Feargus O'Sullivan is a contributing writer to CityLab, covering Europe. His writing focuses on housing, gentrification and social change, infrastructure, urban policy, and national cultures. He has previously contributed to The Guardian, The Times, The Financial Times, and Next City, among other publications.
The left-leaning city council may have lost legislative power, but it is regaining its influence as the sole chink in Britain’s official policy of Olympic boosterism.
Until London’s Olympic year arrived, it’s unlikely many people outside Britain had heard of the London Assembly. A 25-strong elected body established in 2000, it has stood in the shadow of London’s attention-grabbing mayors ever since, with a hazily defined public presence and little real power. Since the Games started looming, however, it’s been punching far above its weight, generating international headlines and representing almost the sole chink in Britain’s official policy of Olympic boosterism.
First the Assembly proposed the banning of unhealthy food producers as Olympic sponsors, then it criticized the choice of Dow Chemical as sponsors for the Olympic wrap, deeming it inappropriate given widespread criticism of the company for its handling of compensation to victims of the Bhopal Disaster. This week, the Assembly questioned the pricing of London’s new cross-river cable car, which according to claims on twitter, is attracting very few passengers. It has even started debating the value for money represented by the Orbit Tower. For a little known body that often functions mainly as a magnet for protest voting in the gaps between parliamentary elections, the publicity all this has generated is something very new.
The reason for the Assembly’s contrarian spirit is obvious. While London’s mayor is a Conservative, the assembly is dominated by the Labour Party, often backed up by its two Green Party members. Underneath, however, a struggle is also being acted out as to how Britain’s city politics is defined. Because while the increasing prominence given to Britain’s mayors has been praised as a potential model for the U.S., the current system itself was created in imitation of America, and only recently.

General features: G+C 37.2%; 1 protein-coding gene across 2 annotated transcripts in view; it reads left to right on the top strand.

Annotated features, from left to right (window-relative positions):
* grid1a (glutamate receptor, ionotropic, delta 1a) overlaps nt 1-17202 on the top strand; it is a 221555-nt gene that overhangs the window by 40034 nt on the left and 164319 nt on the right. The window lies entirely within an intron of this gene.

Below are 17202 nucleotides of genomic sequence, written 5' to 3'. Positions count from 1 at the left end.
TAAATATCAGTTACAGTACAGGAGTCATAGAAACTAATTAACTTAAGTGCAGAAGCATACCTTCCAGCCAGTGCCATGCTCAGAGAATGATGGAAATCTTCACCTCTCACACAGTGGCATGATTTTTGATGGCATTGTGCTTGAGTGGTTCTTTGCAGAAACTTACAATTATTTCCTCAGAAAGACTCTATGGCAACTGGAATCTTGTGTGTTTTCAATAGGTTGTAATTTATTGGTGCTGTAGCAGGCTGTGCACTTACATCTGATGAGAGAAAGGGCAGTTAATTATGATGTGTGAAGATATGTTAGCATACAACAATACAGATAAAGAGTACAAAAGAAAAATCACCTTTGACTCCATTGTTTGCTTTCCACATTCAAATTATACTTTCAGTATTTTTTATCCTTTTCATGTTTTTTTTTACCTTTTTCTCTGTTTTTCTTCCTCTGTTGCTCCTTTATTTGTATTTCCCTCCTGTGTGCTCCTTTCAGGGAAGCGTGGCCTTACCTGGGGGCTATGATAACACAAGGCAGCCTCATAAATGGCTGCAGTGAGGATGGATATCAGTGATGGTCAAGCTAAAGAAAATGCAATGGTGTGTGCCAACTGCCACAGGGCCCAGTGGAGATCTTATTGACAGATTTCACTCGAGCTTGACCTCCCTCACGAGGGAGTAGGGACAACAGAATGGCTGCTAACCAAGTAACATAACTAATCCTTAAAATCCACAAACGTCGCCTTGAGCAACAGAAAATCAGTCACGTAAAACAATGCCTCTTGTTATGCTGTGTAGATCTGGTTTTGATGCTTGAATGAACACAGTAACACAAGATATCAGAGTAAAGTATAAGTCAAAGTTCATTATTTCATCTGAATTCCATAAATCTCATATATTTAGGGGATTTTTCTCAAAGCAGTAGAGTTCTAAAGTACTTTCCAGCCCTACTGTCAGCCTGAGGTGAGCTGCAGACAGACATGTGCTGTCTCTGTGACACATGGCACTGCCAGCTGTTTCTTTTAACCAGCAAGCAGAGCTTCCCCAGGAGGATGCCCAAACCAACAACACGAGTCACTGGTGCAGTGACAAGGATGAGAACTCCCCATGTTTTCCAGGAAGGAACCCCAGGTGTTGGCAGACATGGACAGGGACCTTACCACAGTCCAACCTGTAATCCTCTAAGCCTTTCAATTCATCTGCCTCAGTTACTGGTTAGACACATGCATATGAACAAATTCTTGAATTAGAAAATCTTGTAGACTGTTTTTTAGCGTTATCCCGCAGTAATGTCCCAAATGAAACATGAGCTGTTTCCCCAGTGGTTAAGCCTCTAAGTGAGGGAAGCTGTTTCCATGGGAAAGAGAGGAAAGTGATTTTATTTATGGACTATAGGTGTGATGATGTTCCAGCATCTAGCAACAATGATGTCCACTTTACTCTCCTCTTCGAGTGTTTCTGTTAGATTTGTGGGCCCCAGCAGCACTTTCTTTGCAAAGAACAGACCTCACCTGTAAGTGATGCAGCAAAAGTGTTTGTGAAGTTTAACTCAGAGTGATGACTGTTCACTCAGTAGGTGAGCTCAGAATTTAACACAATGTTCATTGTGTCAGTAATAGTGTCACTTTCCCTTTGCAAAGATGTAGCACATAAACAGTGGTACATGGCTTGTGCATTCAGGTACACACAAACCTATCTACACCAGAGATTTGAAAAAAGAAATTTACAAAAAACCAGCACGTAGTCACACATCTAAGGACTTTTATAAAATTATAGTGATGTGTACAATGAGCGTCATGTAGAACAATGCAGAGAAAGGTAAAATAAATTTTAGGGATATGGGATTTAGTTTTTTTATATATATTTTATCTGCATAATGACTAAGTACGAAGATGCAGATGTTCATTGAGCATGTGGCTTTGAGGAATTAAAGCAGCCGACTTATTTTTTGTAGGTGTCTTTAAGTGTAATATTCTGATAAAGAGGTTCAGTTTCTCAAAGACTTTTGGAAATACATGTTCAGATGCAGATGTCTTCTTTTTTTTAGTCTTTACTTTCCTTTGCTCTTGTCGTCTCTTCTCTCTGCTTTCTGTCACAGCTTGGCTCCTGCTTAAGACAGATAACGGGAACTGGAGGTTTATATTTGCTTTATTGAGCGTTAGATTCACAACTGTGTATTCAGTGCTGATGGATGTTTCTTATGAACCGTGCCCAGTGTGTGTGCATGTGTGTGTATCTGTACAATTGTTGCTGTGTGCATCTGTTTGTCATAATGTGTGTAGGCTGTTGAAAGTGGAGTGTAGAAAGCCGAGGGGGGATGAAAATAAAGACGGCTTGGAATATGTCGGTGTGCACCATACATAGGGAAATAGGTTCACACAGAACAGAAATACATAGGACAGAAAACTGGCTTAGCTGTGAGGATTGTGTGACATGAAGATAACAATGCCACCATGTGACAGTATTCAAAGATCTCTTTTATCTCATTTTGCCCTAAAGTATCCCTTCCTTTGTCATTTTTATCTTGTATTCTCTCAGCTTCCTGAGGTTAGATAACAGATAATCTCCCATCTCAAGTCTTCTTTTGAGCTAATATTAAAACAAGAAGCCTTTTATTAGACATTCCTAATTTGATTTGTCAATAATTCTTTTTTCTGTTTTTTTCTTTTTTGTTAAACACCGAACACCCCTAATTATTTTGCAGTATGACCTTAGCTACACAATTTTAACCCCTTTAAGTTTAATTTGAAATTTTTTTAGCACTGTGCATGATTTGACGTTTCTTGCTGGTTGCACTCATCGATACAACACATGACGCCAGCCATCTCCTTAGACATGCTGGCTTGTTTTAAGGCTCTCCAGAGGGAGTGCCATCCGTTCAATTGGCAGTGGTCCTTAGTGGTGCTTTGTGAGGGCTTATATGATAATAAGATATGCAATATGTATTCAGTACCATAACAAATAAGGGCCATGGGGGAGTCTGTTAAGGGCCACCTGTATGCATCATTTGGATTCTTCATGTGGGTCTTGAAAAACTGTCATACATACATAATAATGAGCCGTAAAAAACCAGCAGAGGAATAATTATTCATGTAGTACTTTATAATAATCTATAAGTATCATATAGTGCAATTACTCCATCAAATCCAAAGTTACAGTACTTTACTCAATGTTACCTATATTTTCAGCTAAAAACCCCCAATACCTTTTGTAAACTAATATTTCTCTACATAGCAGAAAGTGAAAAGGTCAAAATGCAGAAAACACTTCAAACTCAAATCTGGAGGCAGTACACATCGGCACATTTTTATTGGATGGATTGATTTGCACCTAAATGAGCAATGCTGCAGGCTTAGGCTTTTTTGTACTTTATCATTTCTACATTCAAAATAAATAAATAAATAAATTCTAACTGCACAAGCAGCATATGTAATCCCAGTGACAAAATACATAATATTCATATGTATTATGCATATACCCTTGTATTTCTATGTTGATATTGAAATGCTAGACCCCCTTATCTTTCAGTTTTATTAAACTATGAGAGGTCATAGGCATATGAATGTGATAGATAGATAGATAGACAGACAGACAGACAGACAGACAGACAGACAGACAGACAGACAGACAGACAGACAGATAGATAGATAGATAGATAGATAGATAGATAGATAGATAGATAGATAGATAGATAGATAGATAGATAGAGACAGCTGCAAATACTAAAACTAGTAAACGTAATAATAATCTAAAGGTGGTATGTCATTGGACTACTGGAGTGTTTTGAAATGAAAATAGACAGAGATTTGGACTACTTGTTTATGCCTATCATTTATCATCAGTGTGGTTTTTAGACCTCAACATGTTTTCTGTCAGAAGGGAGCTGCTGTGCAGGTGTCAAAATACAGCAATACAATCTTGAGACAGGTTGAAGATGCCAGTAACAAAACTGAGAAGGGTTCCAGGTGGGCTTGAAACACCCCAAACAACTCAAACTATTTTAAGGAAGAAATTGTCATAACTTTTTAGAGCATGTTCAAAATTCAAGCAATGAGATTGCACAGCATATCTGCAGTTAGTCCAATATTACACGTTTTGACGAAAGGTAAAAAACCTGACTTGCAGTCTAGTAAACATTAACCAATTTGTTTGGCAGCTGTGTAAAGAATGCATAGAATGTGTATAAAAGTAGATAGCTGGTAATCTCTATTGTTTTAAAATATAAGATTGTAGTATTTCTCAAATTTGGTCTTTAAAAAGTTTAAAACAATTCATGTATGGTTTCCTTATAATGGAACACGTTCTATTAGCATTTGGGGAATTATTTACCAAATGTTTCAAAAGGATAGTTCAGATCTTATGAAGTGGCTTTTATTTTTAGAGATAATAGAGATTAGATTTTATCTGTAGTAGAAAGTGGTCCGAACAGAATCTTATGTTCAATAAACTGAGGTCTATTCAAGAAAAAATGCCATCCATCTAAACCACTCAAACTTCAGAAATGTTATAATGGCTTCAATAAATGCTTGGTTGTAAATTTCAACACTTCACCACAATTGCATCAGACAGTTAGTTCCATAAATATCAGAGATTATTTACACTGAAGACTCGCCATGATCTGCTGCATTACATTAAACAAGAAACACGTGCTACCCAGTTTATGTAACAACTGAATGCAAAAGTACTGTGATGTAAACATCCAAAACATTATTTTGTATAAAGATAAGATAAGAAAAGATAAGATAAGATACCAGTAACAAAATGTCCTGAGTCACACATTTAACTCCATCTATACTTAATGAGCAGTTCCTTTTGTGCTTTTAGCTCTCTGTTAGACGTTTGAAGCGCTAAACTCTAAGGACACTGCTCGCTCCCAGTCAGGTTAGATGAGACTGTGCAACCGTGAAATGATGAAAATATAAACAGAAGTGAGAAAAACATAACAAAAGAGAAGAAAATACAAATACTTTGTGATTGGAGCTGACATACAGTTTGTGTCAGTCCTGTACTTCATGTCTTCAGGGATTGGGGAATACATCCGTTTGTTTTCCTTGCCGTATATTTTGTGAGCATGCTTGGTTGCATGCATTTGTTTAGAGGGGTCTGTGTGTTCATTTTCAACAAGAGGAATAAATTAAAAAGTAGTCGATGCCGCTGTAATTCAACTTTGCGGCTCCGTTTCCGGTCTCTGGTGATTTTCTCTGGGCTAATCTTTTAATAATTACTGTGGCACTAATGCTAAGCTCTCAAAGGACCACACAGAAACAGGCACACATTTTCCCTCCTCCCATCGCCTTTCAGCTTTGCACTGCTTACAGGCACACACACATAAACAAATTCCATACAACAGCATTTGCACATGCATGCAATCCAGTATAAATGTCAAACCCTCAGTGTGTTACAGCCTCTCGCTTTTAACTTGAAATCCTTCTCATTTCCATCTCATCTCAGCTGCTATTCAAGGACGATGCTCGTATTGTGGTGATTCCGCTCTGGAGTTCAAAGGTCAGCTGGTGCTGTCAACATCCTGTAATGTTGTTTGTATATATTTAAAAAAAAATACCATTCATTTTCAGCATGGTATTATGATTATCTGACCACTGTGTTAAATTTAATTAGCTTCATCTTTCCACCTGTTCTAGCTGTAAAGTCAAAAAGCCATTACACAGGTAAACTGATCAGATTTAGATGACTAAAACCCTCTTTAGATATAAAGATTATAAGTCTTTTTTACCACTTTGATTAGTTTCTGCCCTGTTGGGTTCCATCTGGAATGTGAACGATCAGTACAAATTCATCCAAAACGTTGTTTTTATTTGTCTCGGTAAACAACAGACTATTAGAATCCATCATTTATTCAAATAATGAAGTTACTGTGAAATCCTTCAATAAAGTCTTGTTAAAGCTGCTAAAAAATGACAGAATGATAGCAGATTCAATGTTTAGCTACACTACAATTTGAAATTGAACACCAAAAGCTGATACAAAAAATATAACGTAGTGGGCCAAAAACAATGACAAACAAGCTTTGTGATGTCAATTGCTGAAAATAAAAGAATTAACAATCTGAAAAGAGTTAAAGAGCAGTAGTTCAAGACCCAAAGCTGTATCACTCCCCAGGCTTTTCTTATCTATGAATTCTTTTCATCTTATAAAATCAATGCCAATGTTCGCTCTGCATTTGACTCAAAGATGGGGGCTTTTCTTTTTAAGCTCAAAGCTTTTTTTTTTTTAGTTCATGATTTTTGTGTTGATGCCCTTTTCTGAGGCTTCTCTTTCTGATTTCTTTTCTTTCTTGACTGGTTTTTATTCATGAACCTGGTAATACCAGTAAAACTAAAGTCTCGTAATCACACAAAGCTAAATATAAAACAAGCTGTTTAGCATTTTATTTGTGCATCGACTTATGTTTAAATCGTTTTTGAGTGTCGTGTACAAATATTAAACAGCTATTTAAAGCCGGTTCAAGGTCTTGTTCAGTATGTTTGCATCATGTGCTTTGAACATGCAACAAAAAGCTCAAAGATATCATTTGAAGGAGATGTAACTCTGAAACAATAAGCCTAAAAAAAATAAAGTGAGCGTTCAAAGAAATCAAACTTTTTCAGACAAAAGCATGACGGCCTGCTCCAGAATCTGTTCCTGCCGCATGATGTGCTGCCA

Until the mid-1980s, London’s government was run along the same lines as Britain’s parliament. There were no mayoral elections, and Londoners instead voted for local representatives in a city council. These representatives in turn voted for their own leader, who became de facto mayor. This city council was abolished in the 80s by the Thatcher government – due to its inefficiency, according to right wingers; because it was almost always Labour-dominated, according to the left – and summarily replaced by an unelected body. It wasn’t until Tony Blair’s government, with its general love of all things American, that the idea of a directly elected mayor along U.S. lines was introduced. Blair’s government fell in love the idea of a charismatic figure promoting the city, though they were horrified when they realized Londoners might not always elect someone they liked.
Since the system was introduced in 2000, London’s mayors have certainly been dynamic headline-grabbers for the city, whether brokering deals with Hugo Chavez or carrying on love lives that would make the Borgias look prim. These larger-than-life figures are media-friendly, but nonetheless something new in British politics, inevitably liable to grate on an assembly that preserves a folk memory of its far more influential predecessor abolished by Thatcher. With the Olympic spotlight focused firmly on London, there’s now a window permitting a small return of the repressed. As part of the Olympic carnival, London’s assembly now at last has an opportunity to flex its limited muscles for greater effect.
Top image: Flickr user Doriandsp.